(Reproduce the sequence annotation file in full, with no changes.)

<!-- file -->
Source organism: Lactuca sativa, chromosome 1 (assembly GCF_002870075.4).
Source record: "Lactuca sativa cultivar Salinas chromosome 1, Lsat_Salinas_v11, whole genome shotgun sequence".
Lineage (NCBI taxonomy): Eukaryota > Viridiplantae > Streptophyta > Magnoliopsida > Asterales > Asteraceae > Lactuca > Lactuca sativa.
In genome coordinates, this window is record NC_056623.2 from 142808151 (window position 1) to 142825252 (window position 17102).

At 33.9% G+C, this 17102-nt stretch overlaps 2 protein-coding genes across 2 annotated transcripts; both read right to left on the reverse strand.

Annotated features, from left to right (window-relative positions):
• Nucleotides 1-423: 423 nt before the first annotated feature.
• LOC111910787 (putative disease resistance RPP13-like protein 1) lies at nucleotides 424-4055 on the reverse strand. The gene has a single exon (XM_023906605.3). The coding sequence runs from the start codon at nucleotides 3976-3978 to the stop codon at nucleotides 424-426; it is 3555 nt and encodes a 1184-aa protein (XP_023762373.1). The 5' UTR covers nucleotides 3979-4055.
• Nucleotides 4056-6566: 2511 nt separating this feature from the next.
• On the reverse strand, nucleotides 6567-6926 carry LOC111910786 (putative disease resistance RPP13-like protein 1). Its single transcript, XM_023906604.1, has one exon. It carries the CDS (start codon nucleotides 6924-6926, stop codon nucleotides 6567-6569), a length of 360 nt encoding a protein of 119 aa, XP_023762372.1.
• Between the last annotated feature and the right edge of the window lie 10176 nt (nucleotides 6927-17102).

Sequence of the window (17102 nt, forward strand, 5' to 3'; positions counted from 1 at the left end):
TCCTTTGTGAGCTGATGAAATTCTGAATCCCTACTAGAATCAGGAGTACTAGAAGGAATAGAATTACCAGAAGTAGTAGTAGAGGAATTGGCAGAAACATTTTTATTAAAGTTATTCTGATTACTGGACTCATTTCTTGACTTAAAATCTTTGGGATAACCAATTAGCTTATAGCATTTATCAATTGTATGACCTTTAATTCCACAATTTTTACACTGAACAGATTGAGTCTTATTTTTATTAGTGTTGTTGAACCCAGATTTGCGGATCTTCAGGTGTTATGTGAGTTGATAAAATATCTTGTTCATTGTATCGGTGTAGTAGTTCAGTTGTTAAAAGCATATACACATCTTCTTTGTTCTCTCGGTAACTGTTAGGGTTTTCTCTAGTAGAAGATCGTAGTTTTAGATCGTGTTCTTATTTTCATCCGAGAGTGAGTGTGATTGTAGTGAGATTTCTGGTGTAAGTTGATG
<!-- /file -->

Source organism: Lactuca sativa, chromosome 1 (assembly GCF_002870075.4).
Source record: "Lactuca sativa cultivar Salinas chromosome 1, Lsat_Salinas_v11, whole genome shotgun sequence".
Lineage (NCBI taxonomy): Eukaryota > Viridiplantae > Streptophyta > Magnoliopsida > Asterales > Asteraceae > Lactuca > Lactuca sativa.
In genome coordinates, this window is record NC_056623.2 from 142808151 (window position 1) to 142825252 (window position 17102).

At 33.9% G+C, this 17102-nt stretch overlaps 2 protein-coding genes across 2 annotated transcripts; both read right to left on the reverse strand.

Annotated features, from left to right (window-relative positions):
• Nucleotides 1-423: 423 nt before the first annotated feature.
• LOC111910787 (putative disease resistance RPP13-like protein 1) lies at nucleotides 424-4055 on the reverse strand. The gene has a single exon (XM_023906605.3). The coding sequence runs from the start codon at nucleotides 3976-3978 to the stop codon at nucleotides 424-426; it is 3555 nt and encodes a 1184-aa protein (XP_023762373.1). The 5' UTR covers nucleotides 3979-4055.
• Nucleotides 4056-6566: 2511 nt separating this feature from the next.
• On the reverse strand, nucleotides 6567-6926 carry LOC111910786 (putative disease resistance RPP13-like protein 1). Its single transcript, XM_023906604.1, has one exon. It carries the CDS (start codon nucleotides 6924-6926, stop codon nucleotides 6567-6569), a length of 360 nt encoding a protein of 119 aa, XP_023762372.1.
• Between the last annotated feature and the right edge of the window lie 10176 nt (nucleotides 6927-17102).

Sequence of the window (17102 nt, forward strand, 5' to 3'; positions counted from 1 at the left end):
TCCTTTGTGAGCTGATGAAATTCTGAATCCCTACTAGAATCAGGAGTACTAGAAGGAATAGAATTACCAGAAGTAGTAGTAGAGGAATTGGCAGAAACATTTTTATTAAAGTTATTCTGATTACTGGACTCATTTCTTGACTTAAAATCTTTGGGATAACCAATTAGCTTATAGCATTTATCAATTGTATGACCTTTAATTCCACAATTTTTACACTGAACAGATTGAGTCTTATTTTTATTAGTGTTGTTGAACCCAGATTTGCGGATCTTCAGGTGTTATGTGAGTTGATAAAATATCTTGTTCATTGTATCGGTGTAGTAGTTCAGTTGTTAAAAGCATATACACATCTTCTTTGTTCTCTCGGTAACTGTTAGGGTTTTCTCTAGTAGAAGATCGTAGTTTTAGATCGTGTTCTTATTTTCATCCGAGAGTGAGTGTGATTGTAGTGAGATTTCTGGTGTAAGTTGATG